Dead Man Walking, the powerful opera by composer Jake Heggie and librettist-playwright Terrence McNally, had its long-awaited Lyric premiere in Chicago on Saturday, November 2nd, at the Lyric Opera House, 20 N. Wacker Drive.
Based on the New York Times bestseller by Sister Helen Prejean, which also inspired the Academy-Award winning film of the same name, in Dead Man Walking a young couple is brutally killed and the convicted murderer, Joseph De Rocher (bass-baritone Ryan McKinny/Lyric debut), awaits his fate on death row. A nun, Sister Helen Prejean (soprano Patricia Racette), becomes his pen pal and eventually his spiritual adviser. As their friendship develops, Sister Helen meets with De Rocher’s desperate mother (mezzo-soprano Susan Graham) and also with the parents of the murdered teenagers — all grappling with issues of life and death, faith and the true meaning of forgiveness.
Nicole Paiement, the founder, artistic director, and conductor of San Francisco’s Opera Parallèle, makes her Lyric debut conducting these performances. Leonard Foglia directs the production he created for a consortium of regional companies, and has staged numerous times nationally and internationally, with sets designed by Michael McGarty and costumes designed by Jess Goldstein (both Lyric debuts), lighting designed by Brian Nason, projections by Elaine J. McCarthy, and sound design by Roger Gans. Michael Black is chorus master, and Josephine Lee is children’s chorus master, overseeing members of the Chicago Children’s Choir.
Long before seeing the opera, I watched the film version starring Sean Penn and Susan Sarandon. The film was extremely powerful, and I looked forward to the live opera version. My friend and I were deeply moved by this Lyric Opera debut, as it was perfomed about twenty years after its world premiere in San Francisco in 2000. Based on the novel about her experience as a spiritual advisor for two actual death row inmates before their executions, Dead Man Walking is about two completely different people with different lives and destinies, who are brought together to form an unlikely friendship. The opera exposes the audience, as Prejean puts it, to “the conflict of the human heart” with topics such as two sides to a human being, looking at different options involving the death penalty, and how music is used to lead us to a deeper level of reflection regarding the moral dilemmas of the capital punishment.
The opera also shows the different experience for Prejean herself, for the inmate, and for the families involved. In addition, Prejean discovers new challenges and struggles involving her own faith and beliefs in the human heart and the choices we make in life. My friend and I had never experienced something as intimate, intense, raw, powerful, and yet beautiful, to witness. The story of Dead Man Walking was brought to musical life with an all star and perfect cast which included celebrated sopranos Patricia Racette (Sister Helen Prejean) and Susan Graham (Mrs. Patrick de Rocher), lyric debut, Ryan McKinny (Joseph de Rocher), Whitney Morrison (Sister Rose), and a host of other amazing performers.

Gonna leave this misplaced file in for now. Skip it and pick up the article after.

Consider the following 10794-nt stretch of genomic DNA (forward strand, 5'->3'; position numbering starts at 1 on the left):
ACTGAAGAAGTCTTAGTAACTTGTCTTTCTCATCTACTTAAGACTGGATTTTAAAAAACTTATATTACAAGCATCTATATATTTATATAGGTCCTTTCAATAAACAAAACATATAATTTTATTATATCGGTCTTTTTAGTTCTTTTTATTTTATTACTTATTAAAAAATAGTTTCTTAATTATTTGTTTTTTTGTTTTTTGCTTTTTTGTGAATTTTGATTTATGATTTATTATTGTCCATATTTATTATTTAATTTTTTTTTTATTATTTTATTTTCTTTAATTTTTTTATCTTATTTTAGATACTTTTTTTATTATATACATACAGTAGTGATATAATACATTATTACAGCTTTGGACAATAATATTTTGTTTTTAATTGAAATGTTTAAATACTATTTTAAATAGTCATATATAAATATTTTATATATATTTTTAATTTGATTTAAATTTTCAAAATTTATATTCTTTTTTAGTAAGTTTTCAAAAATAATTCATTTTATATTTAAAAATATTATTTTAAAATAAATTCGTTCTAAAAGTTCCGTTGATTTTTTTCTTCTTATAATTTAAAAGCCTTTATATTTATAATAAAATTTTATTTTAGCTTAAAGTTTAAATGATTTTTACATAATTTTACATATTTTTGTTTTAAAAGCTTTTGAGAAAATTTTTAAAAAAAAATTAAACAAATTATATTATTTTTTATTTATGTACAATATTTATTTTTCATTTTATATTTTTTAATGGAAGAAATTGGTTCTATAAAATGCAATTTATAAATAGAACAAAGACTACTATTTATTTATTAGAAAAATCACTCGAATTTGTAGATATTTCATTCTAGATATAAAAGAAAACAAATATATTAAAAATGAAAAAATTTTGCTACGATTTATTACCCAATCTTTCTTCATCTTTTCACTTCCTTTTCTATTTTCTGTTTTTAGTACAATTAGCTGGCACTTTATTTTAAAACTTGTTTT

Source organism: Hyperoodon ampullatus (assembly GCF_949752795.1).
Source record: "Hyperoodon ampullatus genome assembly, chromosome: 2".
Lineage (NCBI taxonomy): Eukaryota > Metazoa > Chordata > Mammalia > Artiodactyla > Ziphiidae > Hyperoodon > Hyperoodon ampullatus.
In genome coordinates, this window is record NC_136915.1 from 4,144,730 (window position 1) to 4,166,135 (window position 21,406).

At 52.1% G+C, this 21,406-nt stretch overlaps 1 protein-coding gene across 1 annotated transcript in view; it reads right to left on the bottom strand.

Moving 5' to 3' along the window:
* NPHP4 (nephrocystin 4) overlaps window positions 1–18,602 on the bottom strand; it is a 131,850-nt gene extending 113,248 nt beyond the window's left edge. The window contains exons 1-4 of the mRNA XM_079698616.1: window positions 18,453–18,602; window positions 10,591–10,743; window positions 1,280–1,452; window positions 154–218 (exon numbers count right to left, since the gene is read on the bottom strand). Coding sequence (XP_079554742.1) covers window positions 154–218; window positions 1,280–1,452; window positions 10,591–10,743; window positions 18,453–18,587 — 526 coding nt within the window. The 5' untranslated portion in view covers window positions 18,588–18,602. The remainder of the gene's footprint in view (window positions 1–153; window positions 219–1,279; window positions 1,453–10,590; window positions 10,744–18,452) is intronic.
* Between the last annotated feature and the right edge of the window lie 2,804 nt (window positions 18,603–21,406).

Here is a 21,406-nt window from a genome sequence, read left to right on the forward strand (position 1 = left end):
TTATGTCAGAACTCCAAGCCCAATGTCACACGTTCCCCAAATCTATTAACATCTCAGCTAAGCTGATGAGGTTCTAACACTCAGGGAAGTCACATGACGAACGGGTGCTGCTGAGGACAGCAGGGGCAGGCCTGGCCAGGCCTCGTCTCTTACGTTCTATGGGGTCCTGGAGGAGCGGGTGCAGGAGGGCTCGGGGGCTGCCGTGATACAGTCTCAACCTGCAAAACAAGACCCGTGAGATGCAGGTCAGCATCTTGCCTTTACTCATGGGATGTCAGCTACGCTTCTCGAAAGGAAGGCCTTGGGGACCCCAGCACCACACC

The story was perfect for the operatic stage at the Lyric. Each scene and musical number spoke to us, the audience. We enjoyed the transition from the horrific opening crime scene of the murdered teens, to the children singing at Hope House. This contrast was a bit unsettling to my friend, contrasting the intense gripping scene that displayed the darkest side of human nature and the innocent, laughter, and smiles. It was a confusing yet intriguing moment.
The set/stage design and transitions were phenomenal. The opera flawlessly unfolds its story with a variety of locations and scenes, such as Sister Helen’s three hour drive to Angola Prison to visit de Rocher, which included the use of a projector showing black and white images. The different scenes being played out behind the translucent image that were projected, added a visual flare that kept us interested in the story. The lighting also played a major role, as it was dark in the opening scene and very bright when the children were singing at Hope House.
The powerful and brutal emotion that the actors showed throughout the opera was one of the best parts of the entire evening. An example was when the parents of the victims confronted the mother of de Roucher, as both sides laid out the effects of his actions on their lives. The silence while de Roucher was put to death was also haunting – we were “witnessing” an execution and being forced to watch a man die. It was not a comfortable scene to sit through. The father of the murdered girl said that the one thing he wants back is his daughter but he cannot have that. For some of us in the audience, it made us think about how some people choose to attend and watch executions carried out.
The icing on the cake for the evening was Sister Helen Prejean, herself, walking onto the stage with the ensemble during the curtain call. I had not realized that she was going to be at the premiere! She received a standing ovation and applause for nearly ten minutes.
Dead Man Walking is not an opera for the faint of heart, but is an amazing, brutal, yet beautiful story that will change your life and perspective about humanity, and how you do not have to judge and decide everything is black and white. This opera is a must see before it leaves Chicago forever.
Photos: Shelby Homiston (Lyric Opera, Chicago)
Content Advisory: Please be advised that Dead Man Walking opens with a scene of sexual violence. The opera contains explicit language and mature themes.
Performance dates for Dead Man Walking are November 2, 6, 10, 13, 16, and 22. Performance times vary.
For tickets and information call (312) 827-5600 or go to the Lyric Opera website.
Estimated running time is 2 hours 55 minutes, including one 30-minute intermission.Dead Man Walking is performed in English with projected English texts.